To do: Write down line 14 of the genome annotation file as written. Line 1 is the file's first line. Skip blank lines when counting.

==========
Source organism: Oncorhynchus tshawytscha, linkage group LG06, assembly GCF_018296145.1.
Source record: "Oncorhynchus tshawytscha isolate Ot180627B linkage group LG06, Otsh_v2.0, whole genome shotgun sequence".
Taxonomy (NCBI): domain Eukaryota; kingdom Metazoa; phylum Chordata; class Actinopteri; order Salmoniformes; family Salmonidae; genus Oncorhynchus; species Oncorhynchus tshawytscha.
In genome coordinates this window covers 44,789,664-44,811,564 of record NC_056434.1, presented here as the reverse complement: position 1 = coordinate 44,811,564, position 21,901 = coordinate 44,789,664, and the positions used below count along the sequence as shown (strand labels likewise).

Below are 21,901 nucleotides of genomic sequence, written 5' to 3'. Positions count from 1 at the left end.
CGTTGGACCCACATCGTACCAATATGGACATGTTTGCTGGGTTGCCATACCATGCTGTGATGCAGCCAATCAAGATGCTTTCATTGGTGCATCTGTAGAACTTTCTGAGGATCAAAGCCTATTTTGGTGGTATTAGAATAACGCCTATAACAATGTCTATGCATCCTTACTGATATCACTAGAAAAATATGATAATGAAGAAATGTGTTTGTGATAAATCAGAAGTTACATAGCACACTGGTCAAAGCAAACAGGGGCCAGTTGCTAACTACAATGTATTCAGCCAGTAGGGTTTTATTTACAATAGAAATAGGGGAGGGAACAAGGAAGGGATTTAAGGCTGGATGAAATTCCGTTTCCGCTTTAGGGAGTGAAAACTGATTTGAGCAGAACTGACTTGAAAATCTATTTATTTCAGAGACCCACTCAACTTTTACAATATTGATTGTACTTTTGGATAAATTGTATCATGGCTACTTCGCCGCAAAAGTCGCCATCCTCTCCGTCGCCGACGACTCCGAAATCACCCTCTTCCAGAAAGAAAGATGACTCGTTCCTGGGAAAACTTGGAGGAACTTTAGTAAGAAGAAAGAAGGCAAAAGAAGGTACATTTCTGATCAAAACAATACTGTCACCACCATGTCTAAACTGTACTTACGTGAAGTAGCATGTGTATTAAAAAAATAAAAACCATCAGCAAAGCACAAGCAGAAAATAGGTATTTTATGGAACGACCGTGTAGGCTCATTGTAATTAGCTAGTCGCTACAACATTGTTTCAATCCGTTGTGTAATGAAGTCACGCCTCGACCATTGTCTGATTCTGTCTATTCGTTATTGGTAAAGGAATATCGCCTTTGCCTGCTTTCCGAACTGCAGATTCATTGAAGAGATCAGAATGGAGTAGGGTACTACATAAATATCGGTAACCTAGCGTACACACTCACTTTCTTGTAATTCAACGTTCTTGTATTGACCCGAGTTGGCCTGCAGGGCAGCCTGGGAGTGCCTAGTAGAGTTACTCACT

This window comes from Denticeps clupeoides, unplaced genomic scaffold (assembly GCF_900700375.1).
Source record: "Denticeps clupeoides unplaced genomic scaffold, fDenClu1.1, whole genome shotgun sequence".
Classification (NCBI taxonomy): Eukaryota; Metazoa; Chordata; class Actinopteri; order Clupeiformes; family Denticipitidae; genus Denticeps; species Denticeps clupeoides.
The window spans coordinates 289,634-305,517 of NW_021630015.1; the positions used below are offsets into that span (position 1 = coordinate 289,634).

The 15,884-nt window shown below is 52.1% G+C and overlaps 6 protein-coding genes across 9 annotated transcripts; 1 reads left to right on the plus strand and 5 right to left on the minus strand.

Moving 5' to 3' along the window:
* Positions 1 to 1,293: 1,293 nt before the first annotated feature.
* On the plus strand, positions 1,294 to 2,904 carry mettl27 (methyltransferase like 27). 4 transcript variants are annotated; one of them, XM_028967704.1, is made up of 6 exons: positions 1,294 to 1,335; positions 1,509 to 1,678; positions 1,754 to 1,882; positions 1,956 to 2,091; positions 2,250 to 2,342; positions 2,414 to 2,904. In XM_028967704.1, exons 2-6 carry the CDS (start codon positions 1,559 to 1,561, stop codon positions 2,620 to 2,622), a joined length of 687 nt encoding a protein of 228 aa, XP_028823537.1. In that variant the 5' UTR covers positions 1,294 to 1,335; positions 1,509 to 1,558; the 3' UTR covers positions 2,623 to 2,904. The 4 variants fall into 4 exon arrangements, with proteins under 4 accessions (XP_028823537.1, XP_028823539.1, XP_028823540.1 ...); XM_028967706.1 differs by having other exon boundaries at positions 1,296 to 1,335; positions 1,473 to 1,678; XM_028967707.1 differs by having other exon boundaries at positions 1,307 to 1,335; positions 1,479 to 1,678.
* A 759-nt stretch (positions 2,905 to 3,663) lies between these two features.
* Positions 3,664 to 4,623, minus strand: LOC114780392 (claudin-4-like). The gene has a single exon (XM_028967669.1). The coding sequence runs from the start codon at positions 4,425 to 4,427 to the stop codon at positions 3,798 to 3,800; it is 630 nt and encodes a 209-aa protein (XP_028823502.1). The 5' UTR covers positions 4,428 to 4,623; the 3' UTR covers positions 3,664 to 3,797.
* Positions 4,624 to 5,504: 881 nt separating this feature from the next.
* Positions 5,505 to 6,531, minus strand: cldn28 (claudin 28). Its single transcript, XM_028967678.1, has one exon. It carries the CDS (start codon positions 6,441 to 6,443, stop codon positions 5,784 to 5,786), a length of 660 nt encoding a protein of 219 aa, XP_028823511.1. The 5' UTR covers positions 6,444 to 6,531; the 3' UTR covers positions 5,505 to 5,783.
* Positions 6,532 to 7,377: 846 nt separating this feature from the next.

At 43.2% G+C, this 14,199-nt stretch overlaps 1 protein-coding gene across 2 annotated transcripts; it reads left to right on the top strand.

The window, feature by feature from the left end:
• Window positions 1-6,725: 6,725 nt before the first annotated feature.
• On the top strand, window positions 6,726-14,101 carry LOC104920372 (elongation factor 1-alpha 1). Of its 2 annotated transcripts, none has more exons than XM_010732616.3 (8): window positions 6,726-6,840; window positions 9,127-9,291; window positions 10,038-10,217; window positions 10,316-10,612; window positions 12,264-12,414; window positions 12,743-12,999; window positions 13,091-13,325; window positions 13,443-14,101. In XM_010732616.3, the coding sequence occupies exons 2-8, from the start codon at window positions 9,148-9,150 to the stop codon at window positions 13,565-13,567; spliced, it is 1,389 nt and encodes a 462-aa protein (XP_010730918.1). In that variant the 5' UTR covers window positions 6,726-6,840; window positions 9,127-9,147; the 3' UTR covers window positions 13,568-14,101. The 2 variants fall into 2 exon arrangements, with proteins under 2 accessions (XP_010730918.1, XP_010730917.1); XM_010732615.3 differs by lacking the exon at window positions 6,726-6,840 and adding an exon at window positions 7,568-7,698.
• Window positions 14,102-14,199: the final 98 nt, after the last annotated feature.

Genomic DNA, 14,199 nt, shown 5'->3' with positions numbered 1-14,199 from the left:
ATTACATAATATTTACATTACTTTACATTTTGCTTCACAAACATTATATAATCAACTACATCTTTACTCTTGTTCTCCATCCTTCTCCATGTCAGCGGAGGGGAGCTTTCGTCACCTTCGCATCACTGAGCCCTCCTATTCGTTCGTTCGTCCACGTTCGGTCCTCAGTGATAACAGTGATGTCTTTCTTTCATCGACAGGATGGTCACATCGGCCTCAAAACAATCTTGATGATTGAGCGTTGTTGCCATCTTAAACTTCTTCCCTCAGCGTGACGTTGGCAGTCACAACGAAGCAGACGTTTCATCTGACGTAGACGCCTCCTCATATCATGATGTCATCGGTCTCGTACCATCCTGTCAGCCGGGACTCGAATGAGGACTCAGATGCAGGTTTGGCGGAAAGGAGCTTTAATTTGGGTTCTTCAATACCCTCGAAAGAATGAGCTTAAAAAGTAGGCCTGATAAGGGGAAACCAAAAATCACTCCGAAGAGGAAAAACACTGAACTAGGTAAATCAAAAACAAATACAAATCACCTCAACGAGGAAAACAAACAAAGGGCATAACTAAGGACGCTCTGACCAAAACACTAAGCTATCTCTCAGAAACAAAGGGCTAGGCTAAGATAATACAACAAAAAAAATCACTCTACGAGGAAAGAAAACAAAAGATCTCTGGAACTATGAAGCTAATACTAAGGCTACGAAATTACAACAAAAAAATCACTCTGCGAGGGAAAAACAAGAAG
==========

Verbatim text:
* On the plus strand, positions 1,294 to 2,904 carry mettl27 (methyltransferase like 27). 4 transcript variants are annotated; one of them, XM_028967704.1, is made up of 6 exons: positions 1,294 to 1,335; positions 1,509 to 1,678; positions 1,754 to 1,882; positions 1,956 to 2,091; positions 2,250 to 2,342; positions 2,414 to 2,904. In XM_028967704.1, exons 2-6 carry the CDS (start codon positions 1,559 to 1,561, stop codon positions 2,620 to 2,622), a joined length of 687 nt encoding a protein of 228 aa, XP_028823537.1. In that variant the 5' UTR covers positions 1,294 to 1,335; positions 1,509 to 1,558; the 3' UTR covers positions 2,623 to 2,904. The 4 variants fall into 4 exon arrangements, with proteins under 4 accessions (XP_028823537.1, XP_028823539.1, XP_028823540.1 ...); XM_028967706.1 differs by having other exon boundaries at positions 1,296 to 1,335; positions 1,473 to 1,678; XM_028967707.1 differs by having other exon boundaries at positions 1,307 to 1,335; positions 1,479 to 1,678.